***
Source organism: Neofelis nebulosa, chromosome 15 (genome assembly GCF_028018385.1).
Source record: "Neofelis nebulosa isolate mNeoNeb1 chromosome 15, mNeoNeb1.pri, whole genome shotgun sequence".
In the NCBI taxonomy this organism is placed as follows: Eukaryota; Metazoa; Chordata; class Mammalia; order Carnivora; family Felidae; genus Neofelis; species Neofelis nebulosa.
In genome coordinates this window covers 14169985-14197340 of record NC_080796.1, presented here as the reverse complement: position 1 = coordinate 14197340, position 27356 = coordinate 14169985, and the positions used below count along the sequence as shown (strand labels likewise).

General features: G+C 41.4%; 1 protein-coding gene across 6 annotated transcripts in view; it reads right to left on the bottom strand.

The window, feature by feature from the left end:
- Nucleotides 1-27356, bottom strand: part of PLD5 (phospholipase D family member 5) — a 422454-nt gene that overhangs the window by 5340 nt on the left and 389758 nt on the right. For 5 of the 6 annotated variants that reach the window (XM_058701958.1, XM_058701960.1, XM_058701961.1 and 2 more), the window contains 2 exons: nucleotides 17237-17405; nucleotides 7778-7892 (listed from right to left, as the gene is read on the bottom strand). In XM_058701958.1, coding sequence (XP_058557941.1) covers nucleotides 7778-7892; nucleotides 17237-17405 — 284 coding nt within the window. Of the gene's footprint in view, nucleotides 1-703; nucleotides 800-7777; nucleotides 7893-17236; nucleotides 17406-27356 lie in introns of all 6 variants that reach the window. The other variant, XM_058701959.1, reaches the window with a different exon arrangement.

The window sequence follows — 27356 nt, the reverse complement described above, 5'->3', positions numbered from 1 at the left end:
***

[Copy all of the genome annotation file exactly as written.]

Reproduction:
Source organism: Neofelis nebulosa, chromosome 15 (genome assembly GCF_028018385.1).
Source record: "Neofelis nebulosa isolate mNeoNeb1 chromosome 15, mNeoNeb1.pri, whole genome shotgun sequence".
In the NCBI taxonomy this organism is placed as follows: Eukaryota; Metazoa; Chordata; class Mammalia; order Carnivora; family Felidae; genus Neofelis; species Neofelis nebulosa.
In genome coordinates this window covers 14169985-14197340 of record NC_080796.1, presented here as the reverse complement: position 1 = coordinate 14197340, position 27356 = coordinate 14169985, and the positions used below count along the sequence as shown (strand labels likewise).

General features: G+C 41.4%; 1 protein-coding gene across 6 annotated transcripts in view; it reads right to left on the bottom strand.

The window, feature by feature from the left end:
- Nucleotides 1-27356, bottom strand: part of PLD5 (phospholipase D family member 5) — a 422454-nt gene that overhangs the window by 5340 nt on the left and 389758 nt on the right. For 5 of the 6 annotated variants that reach the window (XM_058701958.1, XM_058701960.1, XM_058701961.1 and 2 more), the window contains 2 exons: nucleotides 17237-17405; nucleotides 7778-7892 (listed from right to left, as the gene is read on the bottom strand). In XM_058701958.1, coding sequence (XP_058557941.1) covers nucleotides 7778-7892; nucleotides 17237-17405 — 284 coding nt within the window. Of the gene's footprint in view, nucleotides 1-703; nucleotides 800-7777; nucleotides 7893-17236; nucleotides 17406-27356 lie in introns of all 6 variants that reach the window. The other variant, XM_058701959.1, reaches the window with a different exon arrangement.

The window sequence follows — 27356 nt, the reverse complement described above, 5'->3', positions numbered from 1 at the left end: